Fantasy Future (cont.)
Posted: Tuesday March 13, 2007 12:11PM; Updated: Tuesday March 13, 2007 12:11PM
That history dogs him wherever he goes, even in his home ballpark. After striking out during an exhibition game in St. Petersburg last week, he walked back to the dugout to heckles of "Criminal!" from the stands. Dukes's rap sheet includes arrests for domestic violence in 1998; for assault in 2003 (the charge was dropped); for resisting an officer in '03; for domestic battery in 2005 (he pleaded no contest and received one year's probation); and for driving an unregistered vehicle in '05. Two months ago he was arrested for marijuana possession.
The low point of his baseball career came last August, when Rays minor league director Mitch Lukevics informed him that he was suspended for the final 30 games of the season. Nine days before Dukes had been ejected from a game for arguing balls and strikes with an ump, then had refused to leave the dugout. There's a reason for Dukes's anger, and he offers it not as an alibi but as a tacit plea for understanding. He grew up in crime-ridden East Tampa and was 11 years old when his father, Elijah Dukes Sr., fatally shot a man who, according to Tampa police reports, swindled Elijah Sr.'s wife, Phyllis, into buying $100 worth of phony crack cocaine. A year later Elijah Sr., pleaded guilty to second-degree murder and was sentenced to 20 years in prison. "Having to grow up with that when you're 12, having to fend for yourself and be the man of the house, that's not easy," says Dukes, who has five siblings. "That probably made me a little angry as a kid, and maybe that's why I sometimes feel like I have to be more aggressive than I need to be."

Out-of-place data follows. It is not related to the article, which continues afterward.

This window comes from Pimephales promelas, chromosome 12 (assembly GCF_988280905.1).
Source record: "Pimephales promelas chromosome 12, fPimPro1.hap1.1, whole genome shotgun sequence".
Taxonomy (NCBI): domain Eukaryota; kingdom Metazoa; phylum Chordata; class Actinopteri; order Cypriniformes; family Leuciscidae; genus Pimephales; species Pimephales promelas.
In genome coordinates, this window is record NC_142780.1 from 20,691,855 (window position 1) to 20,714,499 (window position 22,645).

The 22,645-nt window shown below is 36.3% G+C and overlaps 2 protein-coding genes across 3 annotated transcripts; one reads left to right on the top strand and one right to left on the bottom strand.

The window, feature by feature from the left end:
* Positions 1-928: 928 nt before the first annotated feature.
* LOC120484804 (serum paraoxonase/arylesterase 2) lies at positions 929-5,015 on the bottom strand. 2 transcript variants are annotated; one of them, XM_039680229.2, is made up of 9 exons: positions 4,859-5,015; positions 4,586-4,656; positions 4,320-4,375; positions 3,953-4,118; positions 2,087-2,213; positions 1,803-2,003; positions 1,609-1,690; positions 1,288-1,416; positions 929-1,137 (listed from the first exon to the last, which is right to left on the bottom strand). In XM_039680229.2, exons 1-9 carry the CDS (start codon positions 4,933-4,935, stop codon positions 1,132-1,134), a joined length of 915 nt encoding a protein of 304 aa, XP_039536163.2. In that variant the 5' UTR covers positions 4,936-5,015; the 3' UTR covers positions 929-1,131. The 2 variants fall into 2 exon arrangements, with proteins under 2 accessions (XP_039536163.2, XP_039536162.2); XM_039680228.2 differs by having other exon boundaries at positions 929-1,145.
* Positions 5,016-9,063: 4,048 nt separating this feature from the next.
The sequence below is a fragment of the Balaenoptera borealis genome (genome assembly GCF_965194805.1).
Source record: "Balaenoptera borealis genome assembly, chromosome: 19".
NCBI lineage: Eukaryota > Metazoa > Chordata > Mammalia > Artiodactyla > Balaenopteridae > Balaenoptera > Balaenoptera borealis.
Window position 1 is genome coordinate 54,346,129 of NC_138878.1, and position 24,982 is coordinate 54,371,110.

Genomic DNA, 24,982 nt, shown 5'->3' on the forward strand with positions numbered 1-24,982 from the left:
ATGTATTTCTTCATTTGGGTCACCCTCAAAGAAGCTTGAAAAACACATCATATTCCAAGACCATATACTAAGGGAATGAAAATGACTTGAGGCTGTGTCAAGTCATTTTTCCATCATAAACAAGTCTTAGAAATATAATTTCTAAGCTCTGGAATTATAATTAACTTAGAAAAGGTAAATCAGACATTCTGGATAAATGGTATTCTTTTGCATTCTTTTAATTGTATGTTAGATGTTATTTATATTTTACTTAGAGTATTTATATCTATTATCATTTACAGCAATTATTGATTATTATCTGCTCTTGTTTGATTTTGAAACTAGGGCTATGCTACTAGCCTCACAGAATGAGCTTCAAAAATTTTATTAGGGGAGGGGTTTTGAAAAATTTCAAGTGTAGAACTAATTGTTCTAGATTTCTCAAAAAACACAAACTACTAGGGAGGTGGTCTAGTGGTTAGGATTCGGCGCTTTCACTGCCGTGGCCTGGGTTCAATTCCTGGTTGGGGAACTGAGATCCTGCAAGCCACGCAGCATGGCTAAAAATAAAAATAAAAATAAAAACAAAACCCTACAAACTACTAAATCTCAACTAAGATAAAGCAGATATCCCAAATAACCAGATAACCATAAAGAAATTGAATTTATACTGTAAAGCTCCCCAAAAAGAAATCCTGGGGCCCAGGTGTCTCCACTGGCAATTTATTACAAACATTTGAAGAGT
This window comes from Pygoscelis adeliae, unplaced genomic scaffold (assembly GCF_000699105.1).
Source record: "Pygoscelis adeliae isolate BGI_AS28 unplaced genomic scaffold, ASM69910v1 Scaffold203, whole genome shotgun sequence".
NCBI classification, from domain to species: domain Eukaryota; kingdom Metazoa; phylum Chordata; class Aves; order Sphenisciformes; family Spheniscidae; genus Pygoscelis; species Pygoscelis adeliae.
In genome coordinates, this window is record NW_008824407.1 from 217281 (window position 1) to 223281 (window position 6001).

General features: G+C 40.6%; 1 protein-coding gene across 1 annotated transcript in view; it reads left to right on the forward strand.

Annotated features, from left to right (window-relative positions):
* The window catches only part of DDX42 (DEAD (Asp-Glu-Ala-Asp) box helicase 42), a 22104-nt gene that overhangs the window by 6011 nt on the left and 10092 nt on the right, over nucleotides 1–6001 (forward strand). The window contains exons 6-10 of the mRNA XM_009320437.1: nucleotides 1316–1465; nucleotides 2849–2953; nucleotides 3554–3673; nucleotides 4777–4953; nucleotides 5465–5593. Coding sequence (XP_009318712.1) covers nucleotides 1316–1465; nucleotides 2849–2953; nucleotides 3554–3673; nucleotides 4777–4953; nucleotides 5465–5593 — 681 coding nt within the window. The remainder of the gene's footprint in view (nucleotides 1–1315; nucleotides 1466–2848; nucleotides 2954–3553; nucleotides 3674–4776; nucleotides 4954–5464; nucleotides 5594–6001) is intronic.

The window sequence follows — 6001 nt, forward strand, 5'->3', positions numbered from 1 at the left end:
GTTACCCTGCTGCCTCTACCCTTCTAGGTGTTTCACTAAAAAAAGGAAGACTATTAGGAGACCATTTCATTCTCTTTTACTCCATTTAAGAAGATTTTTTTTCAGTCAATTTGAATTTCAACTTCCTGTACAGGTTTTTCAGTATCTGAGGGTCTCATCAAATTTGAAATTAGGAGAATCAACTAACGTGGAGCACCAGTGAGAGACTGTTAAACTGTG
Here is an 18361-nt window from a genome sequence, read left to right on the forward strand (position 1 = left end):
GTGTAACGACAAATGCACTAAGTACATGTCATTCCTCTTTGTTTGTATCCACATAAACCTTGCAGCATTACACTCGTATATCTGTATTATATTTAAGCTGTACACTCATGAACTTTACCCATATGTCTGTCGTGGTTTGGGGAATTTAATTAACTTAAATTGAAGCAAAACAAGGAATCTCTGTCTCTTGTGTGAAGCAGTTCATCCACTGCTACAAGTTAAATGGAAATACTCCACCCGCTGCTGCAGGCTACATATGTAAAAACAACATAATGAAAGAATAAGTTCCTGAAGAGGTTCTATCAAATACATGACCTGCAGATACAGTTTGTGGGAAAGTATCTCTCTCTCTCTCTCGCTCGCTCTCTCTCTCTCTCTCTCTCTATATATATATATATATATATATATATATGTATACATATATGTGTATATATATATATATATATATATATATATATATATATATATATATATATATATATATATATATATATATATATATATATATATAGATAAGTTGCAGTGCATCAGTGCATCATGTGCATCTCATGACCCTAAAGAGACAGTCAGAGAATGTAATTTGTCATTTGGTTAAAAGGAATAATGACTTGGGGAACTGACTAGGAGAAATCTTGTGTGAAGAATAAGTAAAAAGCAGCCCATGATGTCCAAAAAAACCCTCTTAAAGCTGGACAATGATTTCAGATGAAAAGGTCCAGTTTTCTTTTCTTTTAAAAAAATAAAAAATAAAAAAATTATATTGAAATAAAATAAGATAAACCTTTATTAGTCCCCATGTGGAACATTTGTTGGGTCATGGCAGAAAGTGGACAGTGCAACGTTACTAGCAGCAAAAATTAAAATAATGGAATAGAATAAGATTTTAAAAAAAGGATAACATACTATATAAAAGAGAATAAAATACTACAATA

To help Dukes manage his anger issues, Friedman introduced him to Boston-based life coach Andre Norman, an ex-convict who had been imprisoned for attempted murder. The two spoke almost daily during the off-season, and Norman escorted Dukes on a tour of east coast cities to talk to troubled youths. "I was shy, kind of a loner type," says Dukes, "but talking to people opened me up."
At camp this spring, coaches and teammates have similarly found Dukes to be more outgoing and at ease than in the past. "He's working hard, listening to everything that's being said, saying all the right things," says hitting coach Steve Henderson.
The Tampa staff applies that same description to Dukes's close friend Young, who even before the infamous bat-throwing incident had a reputation as a malcontent, often grousing during his brief stint in the minors that he deserved a promotion to the majors. The meltdown and subsequent suspension, however, apparently served as a wake-up call. Upton, then Young's teammate at Durham, recalls rushing into the locker room and hollering, "Do you know what you just did? What were you thinking?" Young immediately dialed up Friedman on his cellphone to apologize.
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